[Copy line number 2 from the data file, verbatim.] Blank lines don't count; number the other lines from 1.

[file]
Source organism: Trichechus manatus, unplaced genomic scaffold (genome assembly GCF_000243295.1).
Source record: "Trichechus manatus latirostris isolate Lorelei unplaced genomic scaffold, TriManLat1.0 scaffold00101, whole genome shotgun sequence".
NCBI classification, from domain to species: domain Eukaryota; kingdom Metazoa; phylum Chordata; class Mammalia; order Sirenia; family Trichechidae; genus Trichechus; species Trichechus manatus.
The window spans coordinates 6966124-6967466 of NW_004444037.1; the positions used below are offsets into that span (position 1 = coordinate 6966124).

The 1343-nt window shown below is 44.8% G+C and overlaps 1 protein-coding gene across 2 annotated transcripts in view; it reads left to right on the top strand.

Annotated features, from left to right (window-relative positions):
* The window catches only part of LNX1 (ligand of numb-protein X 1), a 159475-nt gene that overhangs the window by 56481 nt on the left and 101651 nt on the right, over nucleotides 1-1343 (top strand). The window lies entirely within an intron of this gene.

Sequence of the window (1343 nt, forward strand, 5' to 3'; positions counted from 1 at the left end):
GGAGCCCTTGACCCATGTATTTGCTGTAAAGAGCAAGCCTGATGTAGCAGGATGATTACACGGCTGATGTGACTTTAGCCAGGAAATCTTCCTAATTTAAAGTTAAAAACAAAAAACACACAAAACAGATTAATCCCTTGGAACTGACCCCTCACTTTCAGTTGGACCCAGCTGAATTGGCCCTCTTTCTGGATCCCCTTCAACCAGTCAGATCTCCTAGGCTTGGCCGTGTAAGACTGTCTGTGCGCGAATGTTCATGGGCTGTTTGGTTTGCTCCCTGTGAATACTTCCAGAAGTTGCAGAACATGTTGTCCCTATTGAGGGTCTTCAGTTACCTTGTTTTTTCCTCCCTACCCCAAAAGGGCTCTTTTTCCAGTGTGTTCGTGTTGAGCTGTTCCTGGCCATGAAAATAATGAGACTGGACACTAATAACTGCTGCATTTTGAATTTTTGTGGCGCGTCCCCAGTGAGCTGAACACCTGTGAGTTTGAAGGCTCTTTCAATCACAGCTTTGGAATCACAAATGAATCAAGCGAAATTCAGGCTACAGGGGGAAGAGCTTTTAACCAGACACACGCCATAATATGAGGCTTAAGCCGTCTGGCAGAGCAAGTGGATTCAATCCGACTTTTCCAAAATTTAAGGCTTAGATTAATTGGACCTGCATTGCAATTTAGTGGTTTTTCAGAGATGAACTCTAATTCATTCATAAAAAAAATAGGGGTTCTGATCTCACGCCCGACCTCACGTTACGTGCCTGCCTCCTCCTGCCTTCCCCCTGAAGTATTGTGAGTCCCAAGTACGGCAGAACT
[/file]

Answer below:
Source record: "Trichechus manatus latirostris isolate Lorelei unplaced genomic scaffold, TriManLat1.0 scaffold00101, whole genome shotgun sequence".